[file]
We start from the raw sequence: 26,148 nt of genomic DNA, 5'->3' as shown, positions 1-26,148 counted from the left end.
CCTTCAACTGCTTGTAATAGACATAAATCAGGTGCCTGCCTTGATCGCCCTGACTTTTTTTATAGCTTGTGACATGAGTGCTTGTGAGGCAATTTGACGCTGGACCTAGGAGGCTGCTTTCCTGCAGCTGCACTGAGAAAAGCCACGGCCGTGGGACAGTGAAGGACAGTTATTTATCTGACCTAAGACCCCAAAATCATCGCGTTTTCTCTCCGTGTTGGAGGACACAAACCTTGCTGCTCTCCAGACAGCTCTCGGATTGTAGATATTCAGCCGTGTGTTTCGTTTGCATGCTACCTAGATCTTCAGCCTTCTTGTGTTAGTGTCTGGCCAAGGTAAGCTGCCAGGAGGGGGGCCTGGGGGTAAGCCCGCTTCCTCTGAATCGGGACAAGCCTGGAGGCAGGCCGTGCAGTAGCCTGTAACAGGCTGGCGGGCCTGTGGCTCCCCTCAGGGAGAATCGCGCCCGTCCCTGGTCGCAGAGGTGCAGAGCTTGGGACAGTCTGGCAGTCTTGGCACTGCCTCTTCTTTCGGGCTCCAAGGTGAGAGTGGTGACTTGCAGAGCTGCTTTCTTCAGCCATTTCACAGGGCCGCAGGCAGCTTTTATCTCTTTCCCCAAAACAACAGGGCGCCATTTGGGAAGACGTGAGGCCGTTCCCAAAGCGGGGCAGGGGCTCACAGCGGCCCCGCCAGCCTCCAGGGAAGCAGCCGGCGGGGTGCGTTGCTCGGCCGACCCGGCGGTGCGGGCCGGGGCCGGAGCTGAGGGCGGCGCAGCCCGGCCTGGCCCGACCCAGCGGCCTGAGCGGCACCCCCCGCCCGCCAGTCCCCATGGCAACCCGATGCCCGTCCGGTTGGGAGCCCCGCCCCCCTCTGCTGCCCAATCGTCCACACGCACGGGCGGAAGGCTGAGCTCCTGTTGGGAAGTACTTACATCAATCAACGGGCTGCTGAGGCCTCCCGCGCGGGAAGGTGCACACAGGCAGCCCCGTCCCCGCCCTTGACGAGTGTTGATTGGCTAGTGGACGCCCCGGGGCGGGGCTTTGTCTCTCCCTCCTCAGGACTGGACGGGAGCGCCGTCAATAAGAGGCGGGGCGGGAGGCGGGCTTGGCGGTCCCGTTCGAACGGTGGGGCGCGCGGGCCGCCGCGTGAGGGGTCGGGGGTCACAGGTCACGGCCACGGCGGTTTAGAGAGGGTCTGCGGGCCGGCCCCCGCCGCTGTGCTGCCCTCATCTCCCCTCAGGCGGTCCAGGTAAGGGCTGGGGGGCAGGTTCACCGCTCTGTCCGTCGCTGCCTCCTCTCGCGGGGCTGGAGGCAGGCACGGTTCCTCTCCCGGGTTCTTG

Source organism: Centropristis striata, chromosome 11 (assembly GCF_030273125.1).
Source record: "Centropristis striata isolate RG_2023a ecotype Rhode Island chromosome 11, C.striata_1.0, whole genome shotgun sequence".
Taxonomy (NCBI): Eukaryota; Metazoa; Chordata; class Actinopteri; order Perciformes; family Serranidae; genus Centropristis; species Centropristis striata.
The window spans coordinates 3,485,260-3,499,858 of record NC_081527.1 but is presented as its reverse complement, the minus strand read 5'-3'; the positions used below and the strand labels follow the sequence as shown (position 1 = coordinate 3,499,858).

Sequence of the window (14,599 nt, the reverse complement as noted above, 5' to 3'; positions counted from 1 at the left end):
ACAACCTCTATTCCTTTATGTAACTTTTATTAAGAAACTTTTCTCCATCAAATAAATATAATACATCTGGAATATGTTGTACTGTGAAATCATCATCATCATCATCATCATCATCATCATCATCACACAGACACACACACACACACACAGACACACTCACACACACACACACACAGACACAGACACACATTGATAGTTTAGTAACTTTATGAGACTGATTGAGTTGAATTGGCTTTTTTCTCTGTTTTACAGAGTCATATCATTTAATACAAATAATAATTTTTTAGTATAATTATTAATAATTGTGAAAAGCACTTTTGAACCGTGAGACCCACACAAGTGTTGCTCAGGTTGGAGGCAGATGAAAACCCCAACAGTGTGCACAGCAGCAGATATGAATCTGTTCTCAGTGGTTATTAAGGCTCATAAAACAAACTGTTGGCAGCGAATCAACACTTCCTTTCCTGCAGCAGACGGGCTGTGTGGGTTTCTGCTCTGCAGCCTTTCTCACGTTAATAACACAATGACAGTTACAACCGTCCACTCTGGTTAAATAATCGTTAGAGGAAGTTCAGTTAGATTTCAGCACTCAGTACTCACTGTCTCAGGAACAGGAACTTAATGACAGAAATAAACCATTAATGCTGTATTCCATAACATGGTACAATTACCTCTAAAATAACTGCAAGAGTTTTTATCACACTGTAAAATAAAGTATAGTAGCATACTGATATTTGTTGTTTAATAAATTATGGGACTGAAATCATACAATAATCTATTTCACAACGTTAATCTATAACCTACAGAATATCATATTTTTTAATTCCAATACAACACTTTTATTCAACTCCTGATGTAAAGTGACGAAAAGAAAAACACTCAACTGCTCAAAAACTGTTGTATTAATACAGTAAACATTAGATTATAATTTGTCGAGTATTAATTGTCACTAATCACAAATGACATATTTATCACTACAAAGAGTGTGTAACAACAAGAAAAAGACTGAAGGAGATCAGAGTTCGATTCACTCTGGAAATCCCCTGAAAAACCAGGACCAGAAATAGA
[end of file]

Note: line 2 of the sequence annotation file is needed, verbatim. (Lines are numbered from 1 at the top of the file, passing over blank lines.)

CCTTCAACTGCTTGTAATAGACATAAATCAGGTGCCTGCCTTGATCGCCCTGACTTTTTTTATAGCTTGTGACATGAGTGCTTGTGAGGCAATTTGACGCTGGACCTAGGAGGCTGCTTTCCTGCAGCTGCACTGAGAAAAGCCACGGCCGTGGGACAGTGAAGGACAGTTATTTATCTGACCTAAGACCCCAAAATCATCGCGTTTTCTCTCCGTGTTGGAGGACACAAACCTTGCTGCTCTCCAGACAGCTCTCGGATTGTAGATATTCAGCCGTGTGTTTCGTTTGCATGCTACCTAGATCTTCAGCCTTCTTGTGTTAGTGTCTGGCCAAGGTAAGCTGCCAGGAGGGGGGCCTGGGGGTAAGCCCGCTTCCTCTGAATCGGGACAAGCCTGGAGGCAGGCCGTGCAGTAGCCTGTAACAGGCTGGCGGGCCTGTGGCTCCCCTCAGGGAGAATCGCGCCCGTCCCTGGTCGCAGAGGTGCAGAGCTTGGGACAGTCTGGCAGTCTTGGCACTGCCTCTTCTTTCGGGCTCCAAGGTGAGAGTGGTGACTTGCAGAGCTGCTTTCTTCAGCCATTTCACAGGGCCGCAGGCAGCTTTTATCTCTTTCCCCAAAACAACAGGGCGCCATTTGGGAAGACGTGAGGCCGTTCCCAAAGCGGGGCAGGGGCTCACAGCGGCCCCGCCAGCCTCCAGGGAAGCAGCCGGCGGGGTGCGTTGCTCGGCCGACCCGGCGGTGCGGGCCGGGGCCGGAGCTGAGGGCGGCGCAGCCCGGCCTGGCCCGACCCAGCGGCCTGAGCGGCACCCCCCGCCCGCCAGTCCCCATGGCAACCCGATGCCCGTCCGGTTGGGAGCCCCGCCCCCCTCTGCTGCCCAATCGTCCACACGCACGGGCGGAAGGCTGAGCTCCTGTTGGGAAGTACTTACATCAATCAACGGGCTGCTGAGGCCTCCCGCGCGGGAAGGTGCACACAGGCAGCCCCGTCCCCGCCCTTGACGAGTGTTGATTGGCTAGTGGACGCCCCGGGGCGGGGCTTTGTCTCTCCCTCCTCAGGACTGGACGGGAGCGCCGTCAATAAGAGGCGGGGCGGGAGGCGGGCTTGGCGGTCCCGTTCGAACGGTGGGGCGCGCGGGCCGCCGCGTGAGGGGTCGGGGGTCACAGGTCACGGCCACGGCGGTTTAGAGAGGGTCTGCGGGCCGGCCCCCGCCGCTGTGCTGCCCTCATCTCCCCTCAGGCGGTCCAGGTAAGGGCTGGGGGGCAGGTTCACCGCTCTGTCCGTCGCTGCCTCCTCTCGCGGGGCTGGAGGCAGGCACGGTTCCTCTCCCGGGTTCTTG